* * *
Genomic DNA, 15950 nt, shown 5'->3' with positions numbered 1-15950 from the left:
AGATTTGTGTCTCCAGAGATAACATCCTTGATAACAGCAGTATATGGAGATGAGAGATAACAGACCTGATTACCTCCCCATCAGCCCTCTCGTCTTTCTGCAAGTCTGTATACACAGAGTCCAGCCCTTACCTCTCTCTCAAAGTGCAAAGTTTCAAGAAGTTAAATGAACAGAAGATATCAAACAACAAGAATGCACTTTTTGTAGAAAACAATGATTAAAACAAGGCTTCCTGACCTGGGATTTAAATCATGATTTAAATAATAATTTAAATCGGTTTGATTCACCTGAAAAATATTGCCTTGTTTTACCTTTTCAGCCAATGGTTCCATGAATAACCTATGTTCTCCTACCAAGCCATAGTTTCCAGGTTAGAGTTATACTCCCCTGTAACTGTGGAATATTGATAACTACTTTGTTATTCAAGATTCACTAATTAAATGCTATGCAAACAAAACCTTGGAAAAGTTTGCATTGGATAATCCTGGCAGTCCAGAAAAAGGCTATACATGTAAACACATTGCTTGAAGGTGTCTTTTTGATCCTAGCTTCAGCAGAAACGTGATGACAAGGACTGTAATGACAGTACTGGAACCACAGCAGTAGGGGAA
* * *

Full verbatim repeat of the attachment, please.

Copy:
Genomic DNA, 15950 nt, shown 5'->3' with positions numbered 1-15950 from the left:
AGATTTGTGTCTCCAGAGATAACATCCTTGATAACAGCAGTATATGGAGATGAGAGATAACAGACCTGATTACCTCCCCATCAGCCCTCTCGTCTTTCTGCAAGTCTGTATACACAGAGTCCAGCCCTTACCTCTCTCTCAAAGTGCAAAGTTTCAAGAAGTTAAATGAACAGAAGATATCAAACAACAAGAATGCACTTTTTGTAGAAAACAATGATTAAAACAAGGCTTCCTGACCTGGGATTTAAATCATGATTTAAATAATAATTTAAATCGGTTTGATTCACCTGAAAAATATTGCCTTGTTTTACCTTTTCAGCCAATGGTTCCATGAATAACCTATGTTCTCCTACCAAGCCATAGTTTCCAGGTTAGAGTTATACTCCCCTGTAACTGTGGAATATTGATAACTACTTTGTTATTCAAGATTCACTAATTAAATGCTATGCAAACAAAACCTTGGAAAAGTTTGCATTGGATAATCCTGGCAGTCCAGAAAAAGGCTATACATGTAAACACATTGCTTGAAGGTGTCTTTTTGATCCTAGCTTCAGCAGAAACGTGATGACAAGGACTGTAATGACAGTACTGGAACCACAGCAGTAGGGGAA